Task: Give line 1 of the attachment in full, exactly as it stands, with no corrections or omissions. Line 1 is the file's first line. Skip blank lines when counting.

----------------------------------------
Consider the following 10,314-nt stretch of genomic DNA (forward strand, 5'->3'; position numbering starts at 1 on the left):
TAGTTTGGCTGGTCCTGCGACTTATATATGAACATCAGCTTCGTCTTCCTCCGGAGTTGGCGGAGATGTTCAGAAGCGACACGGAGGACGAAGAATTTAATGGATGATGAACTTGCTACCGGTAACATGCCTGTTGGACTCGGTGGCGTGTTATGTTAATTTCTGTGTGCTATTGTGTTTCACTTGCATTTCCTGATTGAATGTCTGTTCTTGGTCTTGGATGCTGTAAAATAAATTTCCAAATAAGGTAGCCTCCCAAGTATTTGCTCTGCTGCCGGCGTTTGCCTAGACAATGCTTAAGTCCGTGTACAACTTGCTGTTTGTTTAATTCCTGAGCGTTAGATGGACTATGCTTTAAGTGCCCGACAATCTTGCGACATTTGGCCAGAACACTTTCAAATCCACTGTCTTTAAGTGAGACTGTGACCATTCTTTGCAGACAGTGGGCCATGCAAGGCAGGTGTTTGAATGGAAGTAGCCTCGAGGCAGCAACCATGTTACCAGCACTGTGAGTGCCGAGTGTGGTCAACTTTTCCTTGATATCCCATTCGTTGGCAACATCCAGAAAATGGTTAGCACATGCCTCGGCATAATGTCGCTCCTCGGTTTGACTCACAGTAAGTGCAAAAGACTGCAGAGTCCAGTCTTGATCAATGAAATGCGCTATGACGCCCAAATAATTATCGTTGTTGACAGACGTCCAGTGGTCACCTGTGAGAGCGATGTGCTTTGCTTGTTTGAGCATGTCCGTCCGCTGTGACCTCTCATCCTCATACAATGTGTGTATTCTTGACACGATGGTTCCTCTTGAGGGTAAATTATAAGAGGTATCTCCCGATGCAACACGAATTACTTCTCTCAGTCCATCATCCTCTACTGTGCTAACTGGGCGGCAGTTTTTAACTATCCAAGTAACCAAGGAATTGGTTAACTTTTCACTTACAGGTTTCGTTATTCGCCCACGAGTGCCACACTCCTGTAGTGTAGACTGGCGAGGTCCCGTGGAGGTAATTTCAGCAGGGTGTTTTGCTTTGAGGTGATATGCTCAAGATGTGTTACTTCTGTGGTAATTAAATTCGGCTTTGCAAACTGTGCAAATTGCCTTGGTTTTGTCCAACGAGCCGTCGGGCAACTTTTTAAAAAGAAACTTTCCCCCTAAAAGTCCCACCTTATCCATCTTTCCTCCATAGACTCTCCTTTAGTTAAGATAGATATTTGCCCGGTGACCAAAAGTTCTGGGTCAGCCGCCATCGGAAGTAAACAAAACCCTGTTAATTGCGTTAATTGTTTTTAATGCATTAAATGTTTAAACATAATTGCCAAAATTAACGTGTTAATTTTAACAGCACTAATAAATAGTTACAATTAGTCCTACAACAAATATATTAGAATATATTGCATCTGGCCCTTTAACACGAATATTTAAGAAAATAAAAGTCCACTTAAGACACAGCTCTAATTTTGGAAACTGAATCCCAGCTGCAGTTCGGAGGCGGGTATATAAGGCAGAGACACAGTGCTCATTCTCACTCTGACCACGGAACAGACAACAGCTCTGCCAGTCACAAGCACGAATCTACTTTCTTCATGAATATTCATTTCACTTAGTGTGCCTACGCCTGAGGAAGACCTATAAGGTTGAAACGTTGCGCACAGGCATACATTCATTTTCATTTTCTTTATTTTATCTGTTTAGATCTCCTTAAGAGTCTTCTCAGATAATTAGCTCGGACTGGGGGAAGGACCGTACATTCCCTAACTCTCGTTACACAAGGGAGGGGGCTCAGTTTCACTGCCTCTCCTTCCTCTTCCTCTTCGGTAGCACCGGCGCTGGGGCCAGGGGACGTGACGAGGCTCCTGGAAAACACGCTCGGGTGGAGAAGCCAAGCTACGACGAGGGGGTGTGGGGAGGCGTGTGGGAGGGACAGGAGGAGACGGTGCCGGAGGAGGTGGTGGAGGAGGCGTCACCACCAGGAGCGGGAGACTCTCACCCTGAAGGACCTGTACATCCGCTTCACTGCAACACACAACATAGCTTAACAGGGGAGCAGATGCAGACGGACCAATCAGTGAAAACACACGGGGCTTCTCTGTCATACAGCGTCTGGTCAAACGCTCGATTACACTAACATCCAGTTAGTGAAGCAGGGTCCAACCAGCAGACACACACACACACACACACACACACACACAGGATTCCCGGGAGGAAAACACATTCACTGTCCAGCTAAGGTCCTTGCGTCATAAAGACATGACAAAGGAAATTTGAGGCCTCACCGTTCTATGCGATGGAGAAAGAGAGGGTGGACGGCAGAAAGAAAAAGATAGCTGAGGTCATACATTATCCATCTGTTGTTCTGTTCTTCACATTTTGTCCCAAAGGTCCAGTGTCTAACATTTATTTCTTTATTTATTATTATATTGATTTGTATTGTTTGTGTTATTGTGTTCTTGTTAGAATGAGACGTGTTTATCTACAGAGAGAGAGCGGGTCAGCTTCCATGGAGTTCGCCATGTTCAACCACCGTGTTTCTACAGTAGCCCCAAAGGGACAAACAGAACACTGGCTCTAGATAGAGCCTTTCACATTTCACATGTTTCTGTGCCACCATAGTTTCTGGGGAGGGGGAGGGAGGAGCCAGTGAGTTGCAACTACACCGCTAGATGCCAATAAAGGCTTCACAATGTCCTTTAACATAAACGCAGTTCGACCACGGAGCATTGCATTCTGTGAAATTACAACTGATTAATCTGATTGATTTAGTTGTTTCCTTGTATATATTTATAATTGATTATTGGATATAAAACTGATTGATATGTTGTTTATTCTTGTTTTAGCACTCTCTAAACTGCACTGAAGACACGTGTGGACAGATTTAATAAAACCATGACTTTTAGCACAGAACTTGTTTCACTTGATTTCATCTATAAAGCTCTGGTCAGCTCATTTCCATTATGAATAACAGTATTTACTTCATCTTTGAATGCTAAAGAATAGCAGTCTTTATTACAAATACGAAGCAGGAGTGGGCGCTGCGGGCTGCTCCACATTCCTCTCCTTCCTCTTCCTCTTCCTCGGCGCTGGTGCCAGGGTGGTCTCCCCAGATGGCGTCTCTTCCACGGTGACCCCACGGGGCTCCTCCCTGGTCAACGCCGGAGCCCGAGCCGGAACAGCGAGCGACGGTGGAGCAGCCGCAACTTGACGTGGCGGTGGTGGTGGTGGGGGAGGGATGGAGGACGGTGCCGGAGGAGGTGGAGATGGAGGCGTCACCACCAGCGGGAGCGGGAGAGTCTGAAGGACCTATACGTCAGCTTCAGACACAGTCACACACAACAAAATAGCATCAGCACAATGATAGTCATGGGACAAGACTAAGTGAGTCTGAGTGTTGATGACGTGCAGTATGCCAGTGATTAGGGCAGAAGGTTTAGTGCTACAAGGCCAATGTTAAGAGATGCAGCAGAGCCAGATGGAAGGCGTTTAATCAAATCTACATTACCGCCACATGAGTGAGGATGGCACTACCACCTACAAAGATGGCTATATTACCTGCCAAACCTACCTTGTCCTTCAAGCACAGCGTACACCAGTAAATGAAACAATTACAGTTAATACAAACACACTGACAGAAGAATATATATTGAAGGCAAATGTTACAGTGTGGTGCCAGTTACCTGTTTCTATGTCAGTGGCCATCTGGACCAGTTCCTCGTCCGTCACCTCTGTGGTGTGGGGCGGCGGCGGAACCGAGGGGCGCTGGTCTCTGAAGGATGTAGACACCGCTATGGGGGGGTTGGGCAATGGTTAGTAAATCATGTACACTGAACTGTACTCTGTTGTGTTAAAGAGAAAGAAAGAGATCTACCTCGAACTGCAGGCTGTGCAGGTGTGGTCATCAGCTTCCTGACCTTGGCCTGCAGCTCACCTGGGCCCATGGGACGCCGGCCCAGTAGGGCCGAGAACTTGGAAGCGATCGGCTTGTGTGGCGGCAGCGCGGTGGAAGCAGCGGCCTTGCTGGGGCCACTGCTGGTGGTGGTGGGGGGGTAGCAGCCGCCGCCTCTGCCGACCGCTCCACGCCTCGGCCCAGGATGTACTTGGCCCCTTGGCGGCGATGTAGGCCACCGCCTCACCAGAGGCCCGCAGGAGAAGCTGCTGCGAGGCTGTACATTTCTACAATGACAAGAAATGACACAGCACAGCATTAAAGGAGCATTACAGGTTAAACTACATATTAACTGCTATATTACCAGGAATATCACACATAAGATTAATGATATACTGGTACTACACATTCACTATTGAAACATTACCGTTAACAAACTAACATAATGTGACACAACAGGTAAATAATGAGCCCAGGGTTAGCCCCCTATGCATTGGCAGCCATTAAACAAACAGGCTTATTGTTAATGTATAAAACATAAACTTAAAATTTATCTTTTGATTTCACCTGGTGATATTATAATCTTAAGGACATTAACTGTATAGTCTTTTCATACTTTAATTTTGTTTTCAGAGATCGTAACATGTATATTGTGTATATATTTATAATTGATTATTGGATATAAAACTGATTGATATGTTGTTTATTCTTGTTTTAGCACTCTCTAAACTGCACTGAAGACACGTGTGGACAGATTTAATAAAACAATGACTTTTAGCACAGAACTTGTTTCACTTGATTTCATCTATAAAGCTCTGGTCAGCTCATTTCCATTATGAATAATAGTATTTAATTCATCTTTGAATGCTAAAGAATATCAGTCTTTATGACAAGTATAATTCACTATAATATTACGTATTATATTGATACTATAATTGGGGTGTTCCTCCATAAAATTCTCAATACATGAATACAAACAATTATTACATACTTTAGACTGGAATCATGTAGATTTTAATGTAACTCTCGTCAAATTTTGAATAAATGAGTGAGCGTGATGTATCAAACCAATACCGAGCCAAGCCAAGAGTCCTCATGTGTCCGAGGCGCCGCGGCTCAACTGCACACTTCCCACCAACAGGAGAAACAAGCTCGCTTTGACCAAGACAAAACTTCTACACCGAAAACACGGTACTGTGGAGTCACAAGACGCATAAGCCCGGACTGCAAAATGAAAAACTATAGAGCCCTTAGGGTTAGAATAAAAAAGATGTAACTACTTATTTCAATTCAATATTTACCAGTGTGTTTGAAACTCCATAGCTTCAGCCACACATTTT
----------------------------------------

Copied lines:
Consider the following 10,314-nt stretch of genomic DNA (forward strand, 5'->3'; position numbering starts at 1 on the left):